We began our third day in Shanghai by visiting Yangshan Port. In order to get there, you have to take a bus along the world’s second longest bridge to an island that was formerly a fishing village, but is now the world’s largest cargo port. As with most things in China, the sheer scale is incredible. Stacks of shipping containers stretch out for miles, a testament to all the exports that are manufactured in China. The section we were in had just been constructed within the past couple years, and apparently took just a couple months to build. Part of this can be explained by the way the government operates; while in the United States, the government is very transparent about what they are planning, and tend to advertise and debate large projects, in China things just kind of appear. This definitely explains how massive infrastructure projects such as the Three Gorges Dam are able to be built so efficiently; however, everyday citizens don’t really have a say in how things are carried out.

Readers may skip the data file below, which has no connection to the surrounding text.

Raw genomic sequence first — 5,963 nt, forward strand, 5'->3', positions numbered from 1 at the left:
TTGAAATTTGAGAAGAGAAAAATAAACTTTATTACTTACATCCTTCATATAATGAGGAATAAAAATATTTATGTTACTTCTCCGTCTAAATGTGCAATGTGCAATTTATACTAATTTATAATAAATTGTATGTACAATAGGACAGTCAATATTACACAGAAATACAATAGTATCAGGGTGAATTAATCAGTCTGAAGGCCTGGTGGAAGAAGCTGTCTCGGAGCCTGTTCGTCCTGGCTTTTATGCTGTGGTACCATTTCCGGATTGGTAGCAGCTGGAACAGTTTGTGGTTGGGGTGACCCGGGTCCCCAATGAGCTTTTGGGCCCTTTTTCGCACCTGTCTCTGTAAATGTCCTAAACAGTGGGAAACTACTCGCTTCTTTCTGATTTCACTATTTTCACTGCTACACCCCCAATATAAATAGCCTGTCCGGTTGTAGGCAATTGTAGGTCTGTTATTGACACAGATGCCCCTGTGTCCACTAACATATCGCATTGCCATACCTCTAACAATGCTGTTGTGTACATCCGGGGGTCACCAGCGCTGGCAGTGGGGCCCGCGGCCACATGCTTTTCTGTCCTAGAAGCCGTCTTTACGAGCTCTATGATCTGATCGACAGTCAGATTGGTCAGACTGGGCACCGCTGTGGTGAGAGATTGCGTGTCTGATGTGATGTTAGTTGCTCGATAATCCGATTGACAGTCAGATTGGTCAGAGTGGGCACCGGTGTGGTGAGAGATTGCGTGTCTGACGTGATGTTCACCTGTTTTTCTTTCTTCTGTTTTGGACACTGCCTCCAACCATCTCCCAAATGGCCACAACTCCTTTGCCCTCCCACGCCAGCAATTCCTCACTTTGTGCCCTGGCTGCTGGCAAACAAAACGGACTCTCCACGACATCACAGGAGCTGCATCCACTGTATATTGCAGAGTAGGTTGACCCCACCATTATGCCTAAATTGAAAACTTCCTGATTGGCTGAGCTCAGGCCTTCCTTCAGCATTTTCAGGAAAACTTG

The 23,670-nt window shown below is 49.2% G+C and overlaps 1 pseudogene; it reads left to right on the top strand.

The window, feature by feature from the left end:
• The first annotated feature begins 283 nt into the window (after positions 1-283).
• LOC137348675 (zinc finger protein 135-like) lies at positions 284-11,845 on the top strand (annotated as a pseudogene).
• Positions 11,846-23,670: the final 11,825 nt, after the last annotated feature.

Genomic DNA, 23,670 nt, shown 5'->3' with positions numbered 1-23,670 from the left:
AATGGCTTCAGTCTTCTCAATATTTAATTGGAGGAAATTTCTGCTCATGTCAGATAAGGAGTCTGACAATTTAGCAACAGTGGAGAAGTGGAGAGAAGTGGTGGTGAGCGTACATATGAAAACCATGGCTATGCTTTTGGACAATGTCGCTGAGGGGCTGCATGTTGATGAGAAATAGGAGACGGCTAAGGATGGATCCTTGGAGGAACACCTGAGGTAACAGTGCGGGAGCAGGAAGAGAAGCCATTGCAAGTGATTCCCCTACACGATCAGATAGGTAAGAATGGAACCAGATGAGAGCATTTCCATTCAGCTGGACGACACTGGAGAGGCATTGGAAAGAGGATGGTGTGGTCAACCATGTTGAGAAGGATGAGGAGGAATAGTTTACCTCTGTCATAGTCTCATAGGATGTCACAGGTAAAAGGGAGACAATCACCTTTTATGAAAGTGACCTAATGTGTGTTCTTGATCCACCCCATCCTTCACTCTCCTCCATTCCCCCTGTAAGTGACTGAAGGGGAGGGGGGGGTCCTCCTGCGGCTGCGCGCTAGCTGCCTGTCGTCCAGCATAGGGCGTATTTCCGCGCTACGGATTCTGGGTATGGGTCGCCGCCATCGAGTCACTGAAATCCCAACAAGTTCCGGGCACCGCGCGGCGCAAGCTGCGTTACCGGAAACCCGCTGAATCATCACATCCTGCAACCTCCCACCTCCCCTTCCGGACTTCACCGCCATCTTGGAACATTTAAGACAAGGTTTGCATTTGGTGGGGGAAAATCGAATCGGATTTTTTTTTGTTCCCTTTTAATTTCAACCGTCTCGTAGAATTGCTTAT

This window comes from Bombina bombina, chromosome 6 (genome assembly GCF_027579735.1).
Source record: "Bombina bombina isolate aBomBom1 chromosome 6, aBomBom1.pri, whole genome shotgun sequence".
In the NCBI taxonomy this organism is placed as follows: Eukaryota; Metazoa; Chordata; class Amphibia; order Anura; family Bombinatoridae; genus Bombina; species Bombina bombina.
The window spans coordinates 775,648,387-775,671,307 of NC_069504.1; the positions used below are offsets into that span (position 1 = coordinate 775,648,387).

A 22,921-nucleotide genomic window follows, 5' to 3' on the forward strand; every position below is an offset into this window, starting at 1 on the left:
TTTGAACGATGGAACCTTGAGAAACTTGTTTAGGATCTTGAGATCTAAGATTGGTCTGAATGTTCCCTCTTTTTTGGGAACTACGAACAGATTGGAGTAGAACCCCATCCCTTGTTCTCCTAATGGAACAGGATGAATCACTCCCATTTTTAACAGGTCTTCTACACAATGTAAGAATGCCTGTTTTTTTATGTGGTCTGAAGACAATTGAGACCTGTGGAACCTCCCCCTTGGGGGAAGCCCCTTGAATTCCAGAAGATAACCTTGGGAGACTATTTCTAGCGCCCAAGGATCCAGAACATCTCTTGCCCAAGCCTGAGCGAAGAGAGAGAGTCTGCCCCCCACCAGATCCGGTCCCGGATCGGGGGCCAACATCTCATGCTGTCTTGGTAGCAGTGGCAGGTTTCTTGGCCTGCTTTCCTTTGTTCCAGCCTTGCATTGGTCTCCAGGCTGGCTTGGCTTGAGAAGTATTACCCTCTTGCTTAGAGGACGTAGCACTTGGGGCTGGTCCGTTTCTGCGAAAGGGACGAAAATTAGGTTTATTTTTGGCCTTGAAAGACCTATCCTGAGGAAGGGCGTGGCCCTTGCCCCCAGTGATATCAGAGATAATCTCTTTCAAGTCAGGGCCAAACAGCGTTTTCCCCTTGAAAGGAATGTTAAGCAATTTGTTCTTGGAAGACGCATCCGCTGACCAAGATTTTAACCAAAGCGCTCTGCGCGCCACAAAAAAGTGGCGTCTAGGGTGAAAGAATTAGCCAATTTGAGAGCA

After the port visit, we had most of the afternoon free. A few others and I went with Evan Becker to visit one of his friends who goes to university at NYU Shanghai. It was interesting talking with him about his experiences of going from a small suburb outside of Philly to a place that’s so big and so foreign. The program there is set up so that students spend three years studying in Shanghai, and one year in either New York or another city. Most of the students are interested in entering either business or the Foreign Service after graduation, and come from many different parts of the world. I was surprised that someone would be able to commit to living in a foreign country for three years without even knowing if they would like it, but it’s something I have a lot of respect for. It definitely made me appreciate what it must be like for all the foreign students who come to the U.S. to study, and the kind of challenges that come with learning a new language and culture. It also made me realize that although I had done and learned a lot in my two weeks in China, I had barely scratched the surface. Going forward, I would definitely like to study abroad for at least an entire semester, as I think that in order to truly experience and be changed by a place, you need to take a risk and commit to spending a significant amount of time there.